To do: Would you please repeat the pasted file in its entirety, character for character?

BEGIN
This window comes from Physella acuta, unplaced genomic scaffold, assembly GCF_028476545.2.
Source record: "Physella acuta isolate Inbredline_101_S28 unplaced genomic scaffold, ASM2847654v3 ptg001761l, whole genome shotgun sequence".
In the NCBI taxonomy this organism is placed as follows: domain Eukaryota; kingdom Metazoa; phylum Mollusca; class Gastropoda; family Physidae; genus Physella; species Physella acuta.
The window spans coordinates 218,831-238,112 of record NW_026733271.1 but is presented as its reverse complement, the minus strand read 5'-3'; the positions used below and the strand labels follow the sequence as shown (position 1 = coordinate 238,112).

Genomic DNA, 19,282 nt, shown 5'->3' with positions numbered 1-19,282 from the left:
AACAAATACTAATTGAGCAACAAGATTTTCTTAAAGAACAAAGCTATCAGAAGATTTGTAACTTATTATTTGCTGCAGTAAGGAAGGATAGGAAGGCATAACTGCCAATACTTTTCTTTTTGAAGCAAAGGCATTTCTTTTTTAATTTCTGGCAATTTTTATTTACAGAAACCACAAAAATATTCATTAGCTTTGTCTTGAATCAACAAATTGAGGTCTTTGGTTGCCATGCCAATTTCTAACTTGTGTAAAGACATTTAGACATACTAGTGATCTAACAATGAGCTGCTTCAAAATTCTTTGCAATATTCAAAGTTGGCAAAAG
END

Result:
This window comes from Physella acuta, unplaced genomic scaffold, assembly GCF_028476545.2.
Source record: "Physella acuta isolate Inbredline_101_S28 unplaced genomic scaffold, ASM2847654v3 ptg001761l, whole genome shotgun sequence".
In the NCBI taxonomy this organism is placed as follows: domain Eukaryota; kingdom Metazoa; phylum Mollusca; class Gastropoda; family Physidae; genus Physella; species Physella acuta.
The window spans coordinates 218,831-238,112 of record NW_026733271.1 but is presented as its reverse complement, the minus strand read 5'-3'; the positions used below and the strand labels follow the sequence as shown (position 1 = coordinate 238,112).

Genomic DNA, 19,282 nt, shown 5'->3' with positions numbered 1-19,282 from the left:
AACAAATACTAATTGAGCAACAAGATTTTCTTAAAGAACAAAGCTATCAGAAGATTTGTAACTTATTATTTGCTGCAGTAAGGAAGGATAGGAAGGCATAACTGCCAATACTTTTCTTTTTGAAGCAAAGGCATTTCTTTTTTAATTTCTGGCAATTTTTATTTACAGAAACCACAAAAATATTCATTAGCTTTGTCTTGAATCAACAAATTGAGGTCTTTGGTTGCCATGCCAATTTCTAACTTGTGTAAAGACATTTAGACATACTAGTGATCTAACAATGAGCTGCTTCAAAATTCTTTGCAATATTCAAAGTTGGCAAAAG